Forgiveness is a gift you give yourself….
Contrary to what you think, forgiveness has nothing to do with the other person. Instead, you make healing a priority before all others. You take charge of growth through healing. Doing so, challenges you to give up destructive thoughts and allows you to experience life which is not defined by old baggage.
My emotional reaction to this letter today is mixed. I regret what happened. I feel bad I hurt my family. However, a bit of resentment lingers within. When I read my fathers words I feel frustrated for how my parents weren’t available emotionally in the years leading up to this relationship. Had they been aware of how sad, depressed & suicidal I was, maybe they could have done something. Maybe, I wouldn’t have been so fucked in the head when meeting him years later….
The “what-it’s” are endless and forgiveness is an ongoing effort…
I’m teaching a codependency class right now, and just started researching information on it. Without any specific curriculum to go by, I’ve decided to start with a basic definition of the concept as a starting point. I found a book by Melodie Beattie as a guide. In her book she starts out with the following definition:
“Codependency is a set of maladaptive, compulsive behaviors learned by family members to survive in families experiencing great emotional pain and stress…behaviors passed from generation to generation….Codependency is about the ways we have been affected by our pasts. (Beattie, 2009).
Characteristics of Codependency
So with this definition in mind, how can one know if they have codependent relationship traits? Melodie Beattie (2009) describes a codependent person as follows: “A codependent person [allows] someone else’s behavior to affect him or her, and is obsessed with controlling other people’s behaviors.” Based on this definition, I’m reminded of Shel Silverstein’s book, “The Missing Piece”. Individuals in this case, would be seeking others as a solution for what is missing within….
Recovering from Codependency
Recovery, like healing and growth, are a gradual process, often much like watching a pot of water boil. “We stop reacting to the powerfully dysfunctional systems so many of us have been affected by. We stop getting tangled up in craziness. We acquire the art of removing ourselves as victims.” (Beattie, 2009).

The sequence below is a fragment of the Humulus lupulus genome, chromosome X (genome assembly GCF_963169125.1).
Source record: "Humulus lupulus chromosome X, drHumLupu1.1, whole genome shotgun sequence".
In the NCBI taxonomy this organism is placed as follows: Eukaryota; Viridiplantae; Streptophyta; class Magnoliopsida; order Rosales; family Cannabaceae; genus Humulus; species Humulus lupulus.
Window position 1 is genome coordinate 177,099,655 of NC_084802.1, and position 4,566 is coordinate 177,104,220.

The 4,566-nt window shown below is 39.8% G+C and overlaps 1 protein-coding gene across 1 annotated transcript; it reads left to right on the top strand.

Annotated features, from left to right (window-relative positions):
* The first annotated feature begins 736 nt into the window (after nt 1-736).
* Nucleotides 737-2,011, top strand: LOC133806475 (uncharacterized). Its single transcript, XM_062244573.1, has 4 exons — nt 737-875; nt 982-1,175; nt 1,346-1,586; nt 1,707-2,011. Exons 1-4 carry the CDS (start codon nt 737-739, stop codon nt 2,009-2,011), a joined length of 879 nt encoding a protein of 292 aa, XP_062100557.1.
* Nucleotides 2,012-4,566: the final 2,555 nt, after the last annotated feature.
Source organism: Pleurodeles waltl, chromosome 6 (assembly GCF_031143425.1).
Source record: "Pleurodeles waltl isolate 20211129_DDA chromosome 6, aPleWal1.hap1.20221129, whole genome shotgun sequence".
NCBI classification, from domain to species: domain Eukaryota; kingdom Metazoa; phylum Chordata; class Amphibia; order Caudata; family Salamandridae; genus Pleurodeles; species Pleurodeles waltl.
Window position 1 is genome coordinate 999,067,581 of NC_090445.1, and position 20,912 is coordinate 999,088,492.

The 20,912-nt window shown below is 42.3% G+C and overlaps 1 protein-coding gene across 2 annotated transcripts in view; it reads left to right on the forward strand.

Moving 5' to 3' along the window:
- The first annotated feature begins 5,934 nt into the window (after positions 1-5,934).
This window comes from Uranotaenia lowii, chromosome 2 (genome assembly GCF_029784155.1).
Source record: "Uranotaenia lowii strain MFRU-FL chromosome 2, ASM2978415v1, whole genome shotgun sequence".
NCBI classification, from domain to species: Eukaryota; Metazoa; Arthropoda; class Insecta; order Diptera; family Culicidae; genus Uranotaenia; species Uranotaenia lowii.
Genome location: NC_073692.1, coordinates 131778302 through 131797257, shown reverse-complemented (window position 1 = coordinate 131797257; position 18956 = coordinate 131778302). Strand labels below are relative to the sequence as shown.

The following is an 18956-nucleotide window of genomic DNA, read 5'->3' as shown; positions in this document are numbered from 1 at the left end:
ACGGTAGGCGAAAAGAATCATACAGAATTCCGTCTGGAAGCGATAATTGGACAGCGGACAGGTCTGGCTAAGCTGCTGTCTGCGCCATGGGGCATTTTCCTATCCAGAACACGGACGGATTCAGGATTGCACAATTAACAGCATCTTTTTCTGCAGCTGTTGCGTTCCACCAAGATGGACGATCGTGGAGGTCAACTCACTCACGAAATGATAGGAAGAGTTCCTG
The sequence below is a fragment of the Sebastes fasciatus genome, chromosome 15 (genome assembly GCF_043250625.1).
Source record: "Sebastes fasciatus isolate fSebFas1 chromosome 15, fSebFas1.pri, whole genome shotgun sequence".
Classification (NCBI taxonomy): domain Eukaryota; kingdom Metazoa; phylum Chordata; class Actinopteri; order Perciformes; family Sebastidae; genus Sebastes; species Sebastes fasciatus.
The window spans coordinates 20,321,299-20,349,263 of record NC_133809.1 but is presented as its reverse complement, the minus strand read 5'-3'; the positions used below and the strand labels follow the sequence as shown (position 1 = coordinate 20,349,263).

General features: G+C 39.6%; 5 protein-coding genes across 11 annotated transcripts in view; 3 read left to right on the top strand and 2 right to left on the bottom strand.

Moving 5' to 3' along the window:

Instead of controlling others, we detach & begin to let go.
Instead of allowing others to hurt us, we develop healthy boundaries
Clarity and problem-solving skills replace hyper-vigilant worry, and denial.
Beattie, M. (2009). Beyond codependency: And getting better all the time. Hazelden Publishing.
Conjunctions are words used in English grammar to connect two concepts together. (Examples: and, but, if, or). When included in a sentence, the conjunction “but” excludes, denies & negates stated before it. For example, my son’s third grade teacher sent home a project for all parents at the conclusion of the school year. We were to complete the sentences on a “Certificate of Hard Work”. After answering questions on what we loved and appreciated about our kids, we were to complete a “but statement”. This but statement said: “I’m so proud when ________ does this, BUT would like it if he/she would ________”. Since my son is so sensitive and eager to please, I had to be careful in how I worded this statement. I responded to it in the following manner:
“I’m so proud Talan works hard BUT wish he wouldn’t worry so much about doing his best.”
And – Equal Consideration….
When using AND in a sentence, you’re connecting to ideas together that have equal importance. The AND functions to expand on an idea, while giving the original one equal consideration. For example, in the above sentence I could say it this way instead:
“I’m so proud of Talan for working so hard AND don’t think he needs to worry about doing better.”
Why does this matter?
(((As a side-note, I’m blogging about my internship group therapy material, because I feel it is important for me to reflect on these insights as well.))) As it pertains to the the subject matter of this blog, it is worth noting the effect these two statements have on the listener. “AND” statements acknowledge the other person’s perspective and implies we give it equal consideration to our own. In contrast, when using a “BUT” statements, we are giving lesser value to the other person’s perspective. In fact, depending on the manner of delivery, “BUT” statements can sound like you’re trying to start an argument….